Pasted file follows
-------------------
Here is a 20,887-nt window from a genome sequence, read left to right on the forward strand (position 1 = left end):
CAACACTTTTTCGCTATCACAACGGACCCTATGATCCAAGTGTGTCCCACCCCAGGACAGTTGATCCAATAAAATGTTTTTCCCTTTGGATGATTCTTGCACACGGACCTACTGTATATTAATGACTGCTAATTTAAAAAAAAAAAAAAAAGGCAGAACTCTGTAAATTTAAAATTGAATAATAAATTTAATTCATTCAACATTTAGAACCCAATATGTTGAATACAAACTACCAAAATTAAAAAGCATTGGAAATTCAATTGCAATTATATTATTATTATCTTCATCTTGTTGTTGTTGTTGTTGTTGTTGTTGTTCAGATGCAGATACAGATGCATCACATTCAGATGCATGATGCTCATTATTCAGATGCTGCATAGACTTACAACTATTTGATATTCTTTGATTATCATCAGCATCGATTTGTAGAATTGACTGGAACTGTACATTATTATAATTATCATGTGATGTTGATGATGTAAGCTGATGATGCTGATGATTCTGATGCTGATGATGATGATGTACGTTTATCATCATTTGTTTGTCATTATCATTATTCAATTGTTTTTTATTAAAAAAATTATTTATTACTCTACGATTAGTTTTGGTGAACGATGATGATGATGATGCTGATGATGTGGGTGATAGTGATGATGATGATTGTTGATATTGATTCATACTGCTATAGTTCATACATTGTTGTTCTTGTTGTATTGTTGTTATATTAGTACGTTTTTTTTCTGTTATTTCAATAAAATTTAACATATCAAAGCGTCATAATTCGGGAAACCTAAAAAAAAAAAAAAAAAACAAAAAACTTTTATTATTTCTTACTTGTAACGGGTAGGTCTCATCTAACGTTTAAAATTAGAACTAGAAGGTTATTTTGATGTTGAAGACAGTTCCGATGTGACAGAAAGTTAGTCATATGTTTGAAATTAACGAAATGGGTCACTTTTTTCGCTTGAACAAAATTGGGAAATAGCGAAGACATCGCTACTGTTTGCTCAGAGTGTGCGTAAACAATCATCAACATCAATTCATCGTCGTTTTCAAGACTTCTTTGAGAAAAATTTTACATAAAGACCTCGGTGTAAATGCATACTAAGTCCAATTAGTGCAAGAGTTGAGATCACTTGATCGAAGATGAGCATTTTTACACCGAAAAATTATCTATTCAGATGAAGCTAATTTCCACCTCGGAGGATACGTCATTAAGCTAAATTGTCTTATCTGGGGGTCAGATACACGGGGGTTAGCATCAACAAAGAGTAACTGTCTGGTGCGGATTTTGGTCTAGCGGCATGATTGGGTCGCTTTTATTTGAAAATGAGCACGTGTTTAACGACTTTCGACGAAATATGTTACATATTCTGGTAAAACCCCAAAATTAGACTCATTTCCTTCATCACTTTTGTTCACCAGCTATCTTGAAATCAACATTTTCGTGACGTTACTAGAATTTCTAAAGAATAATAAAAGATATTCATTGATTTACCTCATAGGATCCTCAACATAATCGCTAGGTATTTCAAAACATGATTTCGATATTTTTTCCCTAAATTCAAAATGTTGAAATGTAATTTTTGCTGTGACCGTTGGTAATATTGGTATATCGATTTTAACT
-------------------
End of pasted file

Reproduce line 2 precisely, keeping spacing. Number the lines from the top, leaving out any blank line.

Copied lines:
CAACACTTTTTCGCTATCACAACGGACCCTATGATCCAAGTGTGTCCCACCCCAGGACAGTTGATCCAATAAAATGTTTTTCCCTTTGGATGATTCTTGCACACGGACCTACTGTATATTAATGACTGCTAATTTAAAAAAAAAAAAAAAAGGCAGAACTCTGTAAATTTAAAATTGAATAATAAATTTAATTCATTCAACATTTAGAACCCAATATGTTGAATACAAACTACCAAAATTAAAAAGCATTGGAAATTCAATTGCAATTATATTATTATTATCTTCATCTTGTTGTTGTTGTTGTTGTTGTTGTTGTTCAGATGCAGATACAGATGCATCACATTCAGATGCATGATGCTCATTATTCAGATGCTGCATAGACTTACAACTATTTGATATTCTTTGATTATCATCAGCATCGATTTGTAGAATTGACTGGAACTGTACATTATTATAATTATCATGTGATGTTGATGATGTAAGCTGATGATGCTGATGATTCTGATGCTGATGATGATGATGTACGTTTATCATCATTTGTTTGTCATTATCATTATTCAATTGTTTTTTATTAAAAAAATTATTTATTACTCTACGATTAGTTTTGGTGAACGATGATGATGATGATGCTGATGATGTGGGTGATAGTGATGATGATGATTGTTGATATTGATTCATACTGCTATAGTTCATACATTGTTGTTCTTGTTGTATTGTTGTTATATTAGTACGTTTTTTTTCTGTTATTTCAATAAAATTTAACATATCAAAGCGTCATAATTCGGGAAACCTAAAAAAAAAAAAAAAAAACAAAAAACTTTTATTATTTCTTACTTGTAACGGGTAGGTCTCATCTAACGTTTAAAATTAGAACTAGAAGGTTATTTTGATGTTGAAGACAGTTCCGATGTGACAGAAAGTTAGTCATATGTTTGAAATTAACGAAATGGGTCACTTTTTTCGCTTGAACAAAATTGGGAAATAGCGAAGACATCGCTACTGTTTGCTCAGAGTGTGCGTAAACAATCATCAACATCAATTCATCGTCGTTTTCAAGACTTCTTTGAGAAAAATTTTACATAAAGACCTCGGTGTAAATGCATACTAAGTCCAATTAGTGCAAGAGTTGAGATCACTTGATCGAAGATGAGCATTTTTACACCGAAAAATTATCTATTCAGATGAAGCTAATTTCCACCTCGGAGGATACGTCATTAAGCTAAATTGTCTTATCTGGGGGTCAGATACACGGGGGTTAGCATCAACAAAGAGTAACTGTCTGGTGCGGATTTTGGTCTAGCGGCATGATTGGGTCGCTTTTATTTGAAAATGAGCACGTGTTTAACGACTTTCGACGAAATATGTTACATATTCTGGTAAAACCCCAAAATTAGACTCATTTCCTTCATCACTTTTGTTCACCAGCTATCTTGAAATCAACATTTTCGTGACGTTACTAGAATTTCTAAAGAATAATAAAAGATATTCATTGATTTACCTCATAGGATCCTCAACATAATCGCTAGGTATTTCAAAACATGATTTCGATATTTTTTCCCTAAATTCAAAATGTTGAAATGTAATTTTTGCTGTGACCGTTGGTAATATTGGTATATCGATTTTAACT